High-profile work has been done on the post-mortem brains of NFL players without a significant control group from the regular population. “If you’re saying that all these hits to the head cause CTE, we have to know this isn’t happening in other populations. That data is just not out there,” Mrazik says. At least not yet. “We’re in the process of collecting longitudinal data where we have a 13-year-old and follow him for a long period of time. Then we can better tell you what’s going to happen.”

Other studies claim an array of potential long-term consequences of concussions other than CTE. A Canadian Medical Association Journal study, for example, linked concussions to increased long-term risks of suicide. Another suggested concussions literally shrink the brains of college-aged athletes and reduce brain blood flow. According to Yeates, though, none of these studies are flawless. “It’s easy to cherry-pick studies that show bad outcomes, or those that show good outcomes. But it’s the cumulative weight of evidence that matters,” he says.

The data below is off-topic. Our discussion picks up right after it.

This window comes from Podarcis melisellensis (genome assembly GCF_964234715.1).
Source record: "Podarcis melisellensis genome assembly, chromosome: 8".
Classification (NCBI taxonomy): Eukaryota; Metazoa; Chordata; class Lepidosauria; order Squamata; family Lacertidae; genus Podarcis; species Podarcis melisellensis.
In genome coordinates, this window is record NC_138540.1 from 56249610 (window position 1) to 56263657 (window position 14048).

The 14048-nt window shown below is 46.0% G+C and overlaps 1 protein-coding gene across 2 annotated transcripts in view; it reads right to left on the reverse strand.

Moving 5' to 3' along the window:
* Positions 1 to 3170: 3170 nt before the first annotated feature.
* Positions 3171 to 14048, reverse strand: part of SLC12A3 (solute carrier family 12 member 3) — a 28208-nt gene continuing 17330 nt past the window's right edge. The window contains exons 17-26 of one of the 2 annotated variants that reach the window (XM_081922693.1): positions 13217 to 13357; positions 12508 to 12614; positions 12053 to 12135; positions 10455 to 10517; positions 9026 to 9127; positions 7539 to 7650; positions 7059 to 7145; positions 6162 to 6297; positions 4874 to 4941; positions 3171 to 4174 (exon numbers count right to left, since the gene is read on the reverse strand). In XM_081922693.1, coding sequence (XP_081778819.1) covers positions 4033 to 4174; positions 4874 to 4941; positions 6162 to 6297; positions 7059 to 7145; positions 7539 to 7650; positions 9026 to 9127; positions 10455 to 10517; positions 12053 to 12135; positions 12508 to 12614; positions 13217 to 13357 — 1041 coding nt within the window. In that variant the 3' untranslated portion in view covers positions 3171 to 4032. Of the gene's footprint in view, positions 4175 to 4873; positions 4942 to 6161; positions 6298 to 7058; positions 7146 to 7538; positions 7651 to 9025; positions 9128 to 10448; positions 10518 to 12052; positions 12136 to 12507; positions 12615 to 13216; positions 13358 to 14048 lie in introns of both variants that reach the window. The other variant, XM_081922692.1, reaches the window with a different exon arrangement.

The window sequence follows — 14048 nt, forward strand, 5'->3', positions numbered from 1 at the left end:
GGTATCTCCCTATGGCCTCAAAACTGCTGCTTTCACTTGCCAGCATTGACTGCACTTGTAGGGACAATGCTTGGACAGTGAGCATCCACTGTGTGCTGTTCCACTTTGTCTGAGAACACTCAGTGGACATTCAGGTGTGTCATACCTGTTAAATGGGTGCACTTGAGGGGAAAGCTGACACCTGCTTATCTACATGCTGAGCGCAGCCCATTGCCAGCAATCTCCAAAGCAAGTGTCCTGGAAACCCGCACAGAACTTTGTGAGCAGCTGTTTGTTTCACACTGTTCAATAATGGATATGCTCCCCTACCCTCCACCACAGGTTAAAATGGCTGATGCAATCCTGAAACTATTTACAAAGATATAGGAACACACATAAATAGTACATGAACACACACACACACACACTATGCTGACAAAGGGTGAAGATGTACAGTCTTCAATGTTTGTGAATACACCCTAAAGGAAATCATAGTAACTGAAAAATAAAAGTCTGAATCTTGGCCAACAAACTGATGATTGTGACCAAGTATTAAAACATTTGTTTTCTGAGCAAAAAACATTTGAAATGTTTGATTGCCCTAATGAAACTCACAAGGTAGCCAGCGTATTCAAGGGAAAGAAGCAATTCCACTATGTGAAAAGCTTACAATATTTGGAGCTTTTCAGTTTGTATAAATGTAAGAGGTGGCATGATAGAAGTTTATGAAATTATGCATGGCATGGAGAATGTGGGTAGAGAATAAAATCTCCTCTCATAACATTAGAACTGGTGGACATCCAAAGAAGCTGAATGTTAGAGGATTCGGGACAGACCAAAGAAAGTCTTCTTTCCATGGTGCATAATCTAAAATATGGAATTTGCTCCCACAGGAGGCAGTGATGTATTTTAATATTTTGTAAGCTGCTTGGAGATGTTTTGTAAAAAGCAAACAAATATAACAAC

Rice, for his part, seems to have made peace with long-term risks—regardless of whether or not they actually exist. “I know in the future there’s going to be side effects,” he says. “Earlier onset of Alzheimer’s, or that CTE or whatever it is. I know it’s coming.”

The scientific community publishes around 2,000 concussion-related studies each year, and the boom in research has led to an evolution in concussion treatment. Older protocols prescribed strict bed rest—no books, phones or screens—until a patient showed no symptoms. Such bedroom prison sentences can cripple a teenager’s academic, athletic and social life. “The new research says bed rest is a bad thing,” Yeates says. Just like Rice, patients need to rest for the first vulnerable days following their injury, “but pretty quick we want to get kids back to their regular life. Get back to school. Begin more activity. Much earlier than what we originally thought.”